On a daily basis Momma made many pan-fulls of biscuits. Usually two, sometimes three, every meal for a long time. I only asked for the story at breakfast and have often wondered why. It may be that after the sun was up there were too many other things to hold my attention. It may well have been because that was the routine and like the cows, from which we gained our living, I was merely a creature of habit. For me, however, it was because that was MY time with Momma. My sister was still asleep; Dad and what brothers were still at home were at the barn milking. There was only the two of us in that small country kitchen as Momma told my fortune in dough and with it gave me insight into phases of life and love and even the heartbreak that would forever be part of me and of us all.

Many years have come and gone and in their goings have taken away many of the memories created so long ago.

Several years ago, as Momma was struggling so valiantly against one of the worst diseases of this world, Alzheimer’s, I was watching her make biscuits. She was eighty-two, I was forty-six. She could still do pretty well. I eased up against her and said, “Tell me the story, Momma.” She stopped immediately with her preparation and after a brief moment she looked up at me with those same clear brown eyes of so long ago and smiled at me with a smile that could only have been sent from God. I swear that it warmed me like the sun breaking from behind the clouds on a cool day.  She did not attempt to tell me the story nor was I expecting her to. The moment was just that – a moment.

But in that fleeting moment we connected again on that level that was the love of mother and son, the way it was intended to be. Time nor disease will ever take away nor change this memory of mine. I will not let it.

My wife and sons and daughter (by the way, all foretold in long ago dough) have heard this story. My sister, Faye, has heard this story.  And now you can hear it, too. And with each telling or reading or remembrance time is rendered impotent in its abilities to steal.

I miss her. I miss her a lot. Writing this has been difficult for me but necessary. Not to share this great gift – so freely given to me by my mother so long ago that started me on my life’s journey and provided the ground for a connection years later – would be the most selfish of action.

So, that is the story. As I sit here in front of the computer screen and read it over with wet red eyes and tears on cheek, I think of how much I loved her – how I love her still.

Ray HarwellRay is a retired Agricultural Research Assistant with the University of Georgia.  He lives in Madison with his wife of 36 years. Their three children are grown and gone with five children of their own.  He is now occupied with the care of an old friend, 93 years young, and making wind chimes from glass and recycled materials. He is also finding the path from which he strayed in days gone by and is learning to reframe, forgive forward and reconnect with that inner artist abandoned so long ago.

FIF: Earth boyDid you miss the Forgive it Forward video? Click here to see the 3-minute video!

Curious how it ALL started?  CLICK HERE to see the 2-minute video book trailer that started it all!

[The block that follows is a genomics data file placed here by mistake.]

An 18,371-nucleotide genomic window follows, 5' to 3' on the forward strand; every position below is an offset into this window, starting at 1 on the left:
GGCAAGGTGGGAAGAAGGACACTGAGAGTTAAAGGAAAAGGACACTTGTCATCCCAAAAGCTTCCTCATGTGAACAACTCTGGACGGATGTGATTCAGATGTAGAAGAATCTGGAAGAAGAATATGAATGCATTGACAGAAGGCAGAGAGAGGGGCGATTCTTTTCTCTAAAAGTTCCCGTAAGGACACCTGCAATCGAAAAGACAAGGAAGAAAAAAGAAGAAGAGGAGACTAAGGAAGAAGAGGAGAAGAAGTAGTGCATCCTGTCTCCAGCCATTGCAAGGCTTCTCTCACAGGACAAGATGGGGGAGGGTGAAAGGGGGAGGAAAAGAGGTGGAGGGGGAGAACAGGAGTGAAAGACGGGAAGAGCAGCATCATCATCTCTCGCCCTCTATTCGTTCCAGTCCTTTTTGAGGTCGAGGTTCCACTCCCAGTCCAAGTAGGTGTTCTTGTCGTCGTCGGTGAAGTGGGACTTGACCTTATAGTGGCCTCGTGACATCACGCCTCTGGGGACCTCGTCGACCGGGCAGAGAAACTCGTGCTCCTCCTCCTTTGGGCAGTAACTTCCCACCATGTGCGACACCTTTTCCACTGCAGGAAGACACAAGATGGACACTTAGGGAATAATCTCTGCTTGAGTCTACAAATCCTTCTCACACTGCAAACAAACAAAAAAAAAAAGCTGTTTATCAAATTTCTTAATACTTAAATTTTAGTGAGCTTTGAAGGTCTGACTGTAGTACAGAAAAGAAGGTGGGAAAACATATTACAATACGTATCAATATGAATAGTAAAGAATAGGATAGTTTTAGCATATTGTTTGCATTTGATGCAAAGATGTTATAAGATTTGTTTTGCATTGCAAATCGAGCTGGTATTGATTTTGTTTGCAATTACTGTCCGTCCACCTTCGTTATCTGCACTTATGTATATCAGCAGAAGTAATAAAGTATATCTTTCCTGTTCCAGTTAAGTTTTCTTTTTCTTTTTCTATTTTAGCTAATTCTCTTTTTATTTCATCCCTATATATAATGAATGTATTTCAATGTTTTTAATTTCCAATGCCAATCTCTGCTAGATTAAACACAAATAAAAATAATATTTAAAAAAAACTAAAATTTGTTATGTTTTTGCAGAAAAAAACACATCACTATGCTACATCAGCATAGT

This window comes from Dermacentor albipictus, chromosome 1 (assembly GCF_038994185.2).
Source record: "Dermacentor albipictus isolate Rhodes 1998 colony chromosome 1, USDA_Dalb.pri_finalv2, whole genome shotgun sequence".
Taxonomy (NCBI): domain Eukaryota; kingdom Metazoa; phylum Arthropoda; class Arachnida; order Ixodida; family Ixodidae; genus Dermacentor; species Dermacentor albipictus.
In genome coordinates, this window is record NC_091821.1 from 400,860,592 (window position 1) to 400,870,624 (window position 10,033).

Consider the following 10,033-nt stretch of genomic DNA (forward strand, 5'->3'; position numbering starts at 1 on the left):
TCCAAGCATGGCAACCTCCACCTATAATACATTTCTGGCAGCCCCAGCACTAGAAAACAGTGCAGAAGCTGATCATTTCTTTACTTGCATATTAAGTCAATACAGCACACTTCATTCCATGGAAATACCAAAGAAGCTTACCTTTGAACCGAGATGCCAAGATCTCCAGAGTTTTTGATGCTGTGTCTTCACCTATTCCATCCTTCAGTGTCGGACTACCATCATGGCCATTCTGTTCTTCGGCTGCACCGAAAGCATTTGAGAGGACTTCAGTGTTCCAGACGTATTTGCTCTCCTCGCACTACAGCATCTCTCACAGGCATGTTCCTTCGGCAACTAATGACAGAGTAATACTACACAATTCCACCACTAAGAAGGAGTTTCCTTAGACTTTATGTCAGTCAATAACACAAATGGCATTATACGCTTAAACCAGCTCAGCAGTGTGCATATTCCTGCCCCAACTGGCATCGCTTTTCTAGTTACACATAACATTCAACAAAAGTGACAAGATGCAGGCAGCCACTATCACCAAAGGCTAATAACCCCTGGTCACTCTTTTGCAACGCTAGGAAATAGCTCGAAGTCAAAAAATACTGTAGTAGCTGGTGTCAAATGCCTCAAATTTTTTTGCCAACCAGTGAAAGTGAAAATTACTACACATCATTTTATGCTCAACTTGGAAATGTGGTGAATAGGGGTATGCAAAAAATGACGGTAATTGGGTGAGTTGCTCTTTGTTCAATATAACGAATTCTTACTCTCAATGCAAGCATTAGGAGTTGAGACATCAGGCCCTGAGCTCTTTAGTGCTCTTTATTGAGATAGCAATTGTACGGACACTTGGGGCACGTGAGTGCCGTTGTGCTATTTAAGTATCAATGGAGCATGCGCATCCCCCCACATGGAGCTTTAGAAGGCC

©2010 Enlightened Ink – If you are inspired to share or quote from this article please share us with it. Together we grow.  


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14 thoughts on “A Fortune in Dough

  • September 3, 2010 at 9:46 am

    Thank you Ray, for sharing that beautiful, heartfelt story… A precious moment, in time…a treasured memory…. and, something that will most likely cause each person that reads it to stop and think, for a bit, about a moment they may have had, with a mother, grandmother or other – or, the possibility of one they will create.

    • September 3, 2010 at 6:23 pm

      Thank you, Michele,for your kind remarks regarding A Fortune in Dough. It is a very special story to me and one that wrote itself while sitting at the computer a few years ago. Since that time it has been wandering around in our old Gateway computer, now closed down except on rare occasions. After being introduced to Bernadette by a really close friend, I felt led to rescue it from the depths of Windows 98 and set it free. With her help, the story has found its voice and speaks to you as I hope to many more. I have enjoyed you muses and, once I feel more at ease with myself and this medium, will return your kindness with a reply in honor of your story. Thanks again so very much. Ray

      • September 15, 2010 at 9:06 am

        There are no coincidences … got to love the journey!

  • September 10, 2010 at 12:17 pm

    What a beautiful story; what wonderful memories. Love like that never dies, it lives on long after the light has dimmed and the darkness falls. Thank you, Ray, for the blessings you bestowed by sharing your mom, your story, your self.
    Namaste, Sharron

    • September 11, 2010 at 8:15 pm

      Thank you so much, Sharron, for your kind response to my humble story. I pray that you are correct in you prediction that love never dies. I have always believed in my life that true love does, in fact, live forever in the heart and soul of those willing to let it in. Whether this love is felt for a parent or sibling or child or even for those few people met on the paths of our lives and given our hearts. That love does and will remain in our hearts and minds for all eternity. You have confirmed this by your kind remarks. I thank you, Sharron, for your time in passing this response to me and for sharing it with all those who may read it. You have, indeed, returned the blessing.
      With warm regards,

      • September 15, 2010 at 9:04 am

        Sharron! I’ve missed you. 🙂 Hope everything is going smooth with your ‘project.’

  • September 14, 2010 at 4:32 pm